Before I let them go, I told his parents, “Who cares what his diagnoses are?  It’s not about the diagnosis.”  The purpose of a diagnosis is to serve the patient.  The patient doesn’t serve the diagnosis.  Right now, Marcus was serving the quest for his diagnoses.  If all they can see is that, and they miss the fact that their son isn’t functioning, he’s depressed and anxious and violent and no one can stand to be around him, Marcus is worsening continually while they go on debating – they’ve missed “IT.”

They’ve missed it.  And so have we when we waste time counting up the offenses we’ve directly or indirectly suffered.  We miss it when we increase our injury by holding ourselves responsible to our history.  I asked Marcus’ parents what the point of what they were doing for Marcus was.  I ask the victims of America, what the point is when they point to history to answer for their present condition.  If it’s not serving you well, if it’s not doing something good for you, than what are you doing with it?  Do good things for yourself.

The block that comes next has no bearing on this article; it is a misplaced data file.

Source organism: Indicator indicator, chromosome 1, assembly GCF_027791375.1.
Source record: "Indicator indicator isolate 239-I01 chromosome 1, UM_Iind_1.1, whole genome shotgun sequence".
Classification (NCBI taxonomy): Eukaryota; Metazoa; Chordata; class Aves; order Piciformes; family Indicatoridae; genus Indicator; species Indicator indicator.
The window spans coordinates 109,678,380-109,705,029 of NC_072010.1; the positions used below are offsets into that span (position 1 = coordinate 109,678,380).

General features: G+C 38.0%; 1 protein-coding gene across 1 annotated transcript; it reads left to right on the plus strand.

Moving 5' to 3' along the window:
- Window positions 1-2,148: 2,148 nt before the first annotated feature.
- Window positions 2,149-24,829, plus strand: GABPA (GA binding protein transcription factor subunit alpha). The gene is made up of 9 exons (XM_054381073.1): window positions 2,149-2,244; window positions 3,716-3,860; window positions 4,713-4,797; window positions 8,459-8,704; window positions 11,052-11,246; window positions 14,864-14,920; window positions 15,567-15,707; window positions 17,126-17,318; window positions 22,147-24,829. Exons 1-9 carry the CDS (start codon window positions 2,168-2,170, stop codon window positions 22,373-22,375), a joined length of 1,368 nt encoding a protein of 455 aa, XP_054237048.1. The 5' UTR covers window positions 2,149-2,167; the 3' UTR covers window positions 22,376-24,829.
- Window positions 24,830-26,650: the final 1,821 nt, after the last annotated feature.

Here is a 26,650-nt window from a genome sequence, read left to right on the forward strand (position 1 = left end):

For the victims, for Marcus, and for Marcus’ parents, 1st make sure we weren’t missing something medical that was keeping them from having life quality.  You can’t give what you don’t have.  Then move on to the psychosocial issues and spiritual and so on.  What ever we ran into that missed our point, we’d walk past it together and on to something that served us well.

If you’d like to read more on this topic, read more in “It’s Time to Grow Up” and “The Whole World Becomes Blind.”

Question:  How have you managed to move past things that weren’t serving you well?  Please tell me your story.